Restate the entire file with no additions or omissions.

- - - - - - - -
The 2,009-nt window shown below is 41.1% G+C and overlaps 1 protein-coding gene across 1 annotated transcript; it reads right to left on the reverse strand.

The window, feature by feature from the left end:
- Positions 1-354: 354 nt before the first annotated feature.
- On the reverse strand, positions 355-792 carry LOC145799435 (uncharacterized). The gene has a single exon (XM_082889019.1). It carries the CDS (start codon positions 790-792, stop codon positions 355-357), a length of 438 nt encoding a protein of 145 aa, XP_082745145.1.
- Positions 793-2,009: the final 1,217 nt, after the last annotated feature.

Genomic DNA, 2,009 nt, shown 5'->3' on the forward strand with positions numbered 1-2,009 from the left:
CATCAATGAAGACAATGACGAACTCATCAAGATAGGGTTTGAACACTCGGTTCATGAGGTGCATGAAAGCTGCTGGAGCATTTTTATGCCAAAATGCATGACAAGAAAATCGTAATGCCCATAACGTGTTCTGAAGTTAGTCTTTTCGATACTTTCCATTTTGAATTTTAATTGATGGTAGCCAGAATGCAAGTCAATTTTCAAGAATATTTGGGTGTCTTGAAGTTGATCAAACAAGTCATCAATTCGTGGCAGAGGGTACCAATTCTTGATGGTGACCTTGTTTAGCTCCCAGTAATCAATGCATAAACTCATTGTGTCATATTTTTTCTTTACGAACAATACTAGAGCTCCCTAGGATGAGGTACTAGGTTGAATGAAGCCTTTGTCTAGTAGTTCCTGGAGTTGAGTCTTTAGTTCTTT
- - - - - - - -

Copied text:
The 2,009-nt window shown below is 41.1% G+C and overlaps 1 protein-coding gene across 1 annotated transcript; it reads right to left on the reverse strand.

The window, feature by feature from the left end:
- Positions 1-354: 354 nt before the first annotated feature.
- On the reverse strand, positions 355-792 carry LOC145799435 (uncharacterized). The gene has a single exon (XM_082889019.1). It carries the CDS (start codon positions 790-792, stop codon positions 355-357), a length of 438 nt encoding a protein of 145 aa, XP_082745145.1.
- Positions 793-2,009: the final 1,217 nt, after the last annotated feature.

Genomic DNA, 2,009 nt, shown 5'->3' on the forward strand with positions numbered 1-2,009 from the left:
CATCAATGAAGACAATGACGAACTCATCAAGATAGGGTTTGAACACTCGGTTCATGAGGTGCATGAAAGCTGCTGGAGCATTTTTATGCCAAAATGCATGACAAGAAAATCGTAATGCCCATAACGTGTTCTGAAGTTAGTCTTTTCGATACTTTCCATTTTGAATTTTAATTGATGGTAGCCAGAATGCAAGTCAATTTTCAAGAATATTTGGGTGTCTTGAAGTTGATCAAACAAGTCATCAATTCGTGGCAGAGGGTACCAATTCTTGATGGTGACCTTGTTTAGCTCCCAGTAATCAATGCATAAACTCATTGTGTCATATTTTTTCTTTACGAACAATACTAGAGCTCCCTAGGATGAGGTACTAGGTTGAATGAAGCCTTTGTCTAGTAGTTCCTGGAGTTGAGTCTTTAGTTCTTT